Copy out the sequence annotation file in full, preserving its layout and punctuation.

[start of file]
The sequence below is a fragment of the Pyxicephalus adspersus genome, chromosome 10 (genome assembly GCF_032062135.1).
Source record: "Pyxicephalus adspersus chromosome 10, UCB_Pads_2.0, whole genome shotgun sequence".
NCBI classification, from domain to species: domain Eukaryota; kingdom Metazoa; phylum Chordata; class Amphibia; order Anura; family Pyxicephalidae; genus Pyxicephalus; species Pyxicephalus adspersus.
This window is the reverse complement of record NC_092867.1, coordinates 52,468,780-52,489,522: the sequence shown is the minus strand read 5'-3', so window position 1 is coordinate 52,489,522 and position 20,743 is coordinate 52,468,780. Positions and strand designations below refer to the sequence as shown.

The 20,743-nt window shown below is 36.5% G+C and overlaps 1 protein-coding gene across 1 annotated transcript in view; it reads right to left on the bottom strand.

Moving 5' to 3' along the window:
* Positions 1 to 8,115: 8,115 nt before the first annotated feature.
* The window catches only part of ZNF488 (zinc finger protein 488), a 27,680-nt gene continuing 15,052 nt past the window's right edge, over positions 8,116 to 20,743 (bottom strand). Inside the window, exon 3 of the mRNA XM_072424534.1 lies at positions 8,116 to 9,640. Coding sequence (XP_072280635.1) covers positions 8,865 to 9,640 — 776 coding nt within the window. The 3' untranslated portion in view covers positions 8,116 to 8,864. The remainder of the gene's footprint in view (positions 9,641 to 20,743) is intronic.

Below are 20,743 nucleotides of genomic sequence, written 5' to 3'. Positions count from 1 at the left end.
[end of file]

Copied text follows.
The sequence below is a fragment of the Pyxicephalus adspersus genome, chromosome 10 (genome assembly GCF_032062135.1).
Source record: "Pyxicephalus adspersus chromosome 10, UCB_Pads_2.0, whole genome shotgun sequence".
NCBI classification, from domain to species: domain Eukaryota; kingdom Metazoa; phylum Chordata; class Amphibia; order Anura; family Pyxicephalidae; genus Pyxicephalus; species Pyxicephalus adspersus.
This window is the reverse complement of record NC_092867.1, coordinates 52,468,780-52,489,522: the sequence shown is the minus strand read 5'-3', so window position 1 is coordinate 52,489,522 and position 20,743 is coordinate 52,468,780. Positions and strand designations below refer to the sequence as shown.

The 20,743-nt window shown below is 36.5% G+C and overlaps 1 protein-coding gene across 1 annotated transcript in view; it reads right to left on the bottom strand.

Moving 5' to 3' along the window:
* Positions 1 to 8,115: 8,115 nt before the first annotated feature.
* The window catches only part of ZNF488 (zinc finger protein 488), a 27,680-nt gene continuing 15,052 nt past the window's right edge, over positions 8,116 to 20,743 (bottom strand). Inside the window, exon 3 of the mRNA XM_072424534.1 lies at positions 8,116 to 9,640. Coding sequence (XP_072280635.1) covers positions 8,865 to 9,640 — 776 coding nt within the window. The 3' untranslated portion in view covers positions 8,116 to 8,864. The remainder of the gene's footprint in view (positions 9,641 to 20,743) is intronic.

Below are 20,743 nucleotides of genomic sequence, written 5' to 3'. Positions count from 1 at the left end.